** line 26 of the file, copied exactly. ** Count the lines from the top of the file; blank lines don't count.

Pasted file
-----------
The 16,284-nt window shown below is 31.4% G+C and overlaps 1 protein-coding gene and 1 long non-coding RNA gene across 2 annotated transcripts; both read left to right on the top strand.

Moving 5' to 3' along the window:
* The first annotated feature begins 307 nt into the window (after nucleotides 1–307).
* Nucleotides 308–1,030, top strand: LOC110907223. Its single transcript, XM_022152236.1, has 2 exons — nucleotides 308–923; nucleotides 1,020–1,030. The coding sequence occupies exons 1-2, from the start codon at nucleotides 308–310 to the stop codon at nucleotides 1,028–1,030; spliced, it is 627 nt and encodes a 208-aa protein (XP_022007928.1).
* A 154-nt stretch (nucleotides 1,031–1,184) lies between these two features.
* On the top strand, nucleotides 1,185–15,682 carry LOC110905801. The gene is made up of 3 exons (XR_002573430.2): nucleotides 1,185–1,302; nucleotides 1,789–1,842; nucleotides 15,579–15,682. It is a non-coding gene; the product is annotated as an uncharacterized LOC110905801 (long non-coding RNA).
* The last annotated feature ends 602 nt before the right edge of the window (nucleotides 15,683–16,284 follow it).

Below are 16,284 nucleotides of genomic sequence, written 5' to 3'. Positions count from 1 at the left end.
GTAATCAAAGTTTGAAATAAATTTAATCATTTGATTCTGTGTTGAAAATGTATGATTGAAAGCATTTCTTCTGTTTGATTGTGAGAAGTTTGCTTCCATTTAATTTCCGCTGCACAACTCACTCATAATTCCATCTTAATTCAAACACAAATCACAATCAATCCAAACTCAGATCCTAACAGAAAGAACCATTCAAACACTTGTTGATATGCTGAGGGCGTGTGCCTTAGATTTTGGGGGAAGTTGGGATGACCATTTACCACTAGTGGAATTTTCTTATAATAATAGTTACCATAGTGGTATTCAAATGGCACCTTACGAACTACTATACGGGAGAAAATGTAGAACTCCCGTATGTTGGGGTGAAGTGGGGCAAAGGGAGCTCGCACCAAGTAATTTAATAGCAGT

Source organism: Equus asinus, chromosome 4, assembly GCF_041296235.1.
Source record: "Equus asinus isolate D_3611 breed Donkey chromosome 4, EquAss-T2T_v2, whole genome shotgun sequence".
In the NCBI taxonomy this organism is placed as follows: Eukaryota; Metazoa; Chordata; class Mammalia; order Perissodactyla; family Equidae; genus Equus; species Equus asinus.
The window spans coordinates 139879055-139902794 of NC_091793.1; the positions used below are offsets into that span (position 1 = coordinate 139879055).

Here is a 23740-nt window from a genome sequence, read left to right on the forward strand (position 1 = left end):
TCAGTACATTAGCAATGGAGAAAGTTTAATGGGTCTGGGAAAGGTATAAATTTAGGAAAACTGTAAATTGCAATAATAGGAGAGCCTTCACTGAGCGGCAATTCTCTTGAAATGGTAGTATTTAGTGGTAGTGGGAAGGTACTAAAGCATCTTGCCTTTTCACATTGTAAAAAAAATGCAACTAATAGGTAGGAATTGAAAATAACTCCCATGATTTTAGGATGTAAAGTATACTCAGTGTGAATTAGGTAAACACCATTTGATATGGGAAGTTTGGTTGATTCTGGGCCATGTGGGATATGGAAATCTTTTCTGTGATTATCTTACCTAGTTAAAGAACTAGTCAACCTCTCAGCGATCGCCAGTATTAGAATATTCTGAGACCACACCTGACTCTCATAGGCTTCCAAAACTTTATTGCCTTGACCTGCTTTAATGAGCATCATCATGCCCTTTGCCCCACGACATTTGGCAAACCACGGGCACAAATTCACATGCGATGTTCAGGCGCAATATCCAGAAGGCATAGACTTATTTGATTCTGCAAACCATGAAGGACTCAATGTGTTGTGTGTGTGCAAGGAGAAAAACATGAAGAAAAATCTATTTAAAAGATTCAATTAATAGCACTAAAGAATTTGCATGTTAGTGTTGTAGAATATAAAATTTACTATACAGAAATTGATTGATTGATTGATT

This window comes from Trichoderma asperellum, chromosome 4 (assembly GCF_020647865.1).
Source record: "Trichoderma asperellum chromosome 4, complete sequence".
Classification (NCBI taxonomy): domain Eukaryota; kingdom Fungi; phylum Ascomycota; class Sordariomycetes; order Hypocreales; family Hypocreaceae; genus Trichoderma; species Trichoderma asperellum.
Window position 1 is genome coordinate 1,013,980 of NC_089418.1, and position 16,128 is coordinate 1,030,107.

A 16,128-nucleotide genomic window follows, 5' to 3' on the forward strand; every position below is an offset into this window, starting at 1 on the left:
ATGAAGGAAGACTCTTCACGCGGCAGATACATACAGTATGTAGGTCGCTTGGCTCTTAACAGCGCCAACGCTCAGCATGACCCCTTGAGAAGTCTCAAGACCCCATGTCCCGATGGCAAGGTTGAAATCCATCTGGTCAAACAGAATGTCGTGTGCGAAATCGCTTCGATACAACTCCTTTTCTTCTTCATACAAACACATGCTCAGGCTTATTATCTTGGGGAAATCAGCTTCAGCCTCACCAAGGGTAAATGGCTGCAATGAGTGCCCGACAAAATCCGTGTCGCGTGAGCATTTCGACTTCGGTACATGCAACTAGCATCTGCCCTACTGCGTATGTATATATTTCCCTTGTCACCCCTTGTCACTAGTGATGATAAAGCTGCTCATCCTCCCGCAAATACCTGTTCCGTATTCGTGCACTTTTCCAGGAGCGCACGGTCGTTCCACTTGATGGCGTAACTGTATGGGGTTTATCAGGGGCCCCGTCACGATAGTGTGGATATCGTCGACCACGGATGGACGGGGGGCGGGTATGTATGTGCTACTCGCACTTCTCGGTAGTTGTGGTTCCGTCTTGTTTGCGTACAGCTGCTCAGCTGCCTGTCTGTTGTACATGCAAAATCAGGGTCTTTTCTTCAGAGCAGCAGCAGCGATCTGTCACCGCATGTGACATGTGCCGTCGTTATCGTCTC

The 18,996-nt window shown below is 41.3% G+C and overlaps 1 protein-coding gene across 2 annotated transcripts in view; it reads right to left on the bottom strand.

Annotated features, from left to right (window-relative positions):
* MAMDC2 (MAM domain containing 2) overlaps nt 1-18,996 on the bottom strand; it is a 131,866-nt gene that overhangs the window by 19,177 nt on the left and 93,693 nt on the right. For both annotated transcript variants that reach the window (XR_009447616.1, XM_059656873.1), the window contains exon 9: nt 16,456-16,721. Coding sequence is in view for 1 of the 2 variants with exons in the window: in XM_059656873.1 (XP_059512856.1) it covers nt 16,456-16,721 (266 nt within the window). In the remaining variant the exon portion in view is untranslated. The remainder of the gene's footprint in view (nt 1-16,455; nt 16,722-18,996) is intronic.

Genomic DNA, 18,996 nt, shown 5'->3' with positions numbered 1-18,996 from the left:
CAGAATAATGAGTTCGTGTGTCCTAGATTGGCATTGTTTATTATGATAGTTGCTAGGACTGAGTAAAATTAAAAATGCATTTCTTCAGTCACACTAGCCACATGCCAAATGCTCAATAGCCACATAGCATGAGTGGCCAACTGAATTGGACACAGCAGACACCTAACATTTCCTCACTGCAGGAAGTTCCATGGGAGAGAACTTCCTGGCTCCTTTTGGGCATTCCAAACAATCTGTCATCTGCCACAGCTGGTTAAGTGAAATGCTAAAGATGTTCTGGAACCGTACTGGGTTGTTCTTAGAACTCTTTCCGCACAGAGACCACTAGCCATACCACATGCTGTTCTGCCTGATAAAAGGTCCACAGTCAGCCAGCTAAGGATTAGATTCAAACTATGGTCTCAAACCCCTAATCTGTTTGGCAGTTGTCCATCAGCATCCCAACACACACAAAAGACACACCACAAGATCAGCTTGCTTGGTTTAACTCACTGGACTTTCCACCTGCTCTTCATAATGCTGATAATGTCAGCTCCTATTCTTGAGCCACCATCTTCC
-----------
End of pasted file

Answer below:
CAGAATAATGAGTTCGTGTGTCCTAGATTGGCATTGTTTATTATGATAGTTGCTAGGACTGAGTAAAATTAAAAATGCATTTCTTCAGTCACACTAGCCACATGCCAAATGCTCAATAGCCACATAGCATGAGTGGCCAACTGAATTGGACACAGCAGACACCTAACATTTCCTCACTGCAGGAAGTTCCATGGGAGAGAACTTCCTGGCTCCTTTTGGGCATTCCAAACAATCTGTCATCTGCCACAGCTGGTTAAGTGAAATGCTAAAGATGTTCTGGAACCGTACTGGGTTGTTCTTAGAACTCTTTCCGCACAGAGACCACTAGCCATACCACATGCTGTTCTGCCTGATAAAAGGTCCACAGTCAGCCAGCTAAGGATTAGATTCAAACTATGGTCTCAAACCCCTAATCTGTTTGGCAGTTGTCCATCAGCATCCCAACACACACAAAAGACACACCACAAGATCAGCTTGCTTGGTTTAACTCACTGGACTTTCCACCTGCTCTTCATAATGCTGATAATGTCAGCTCCTATTCTTGAGCCACCATCTTCC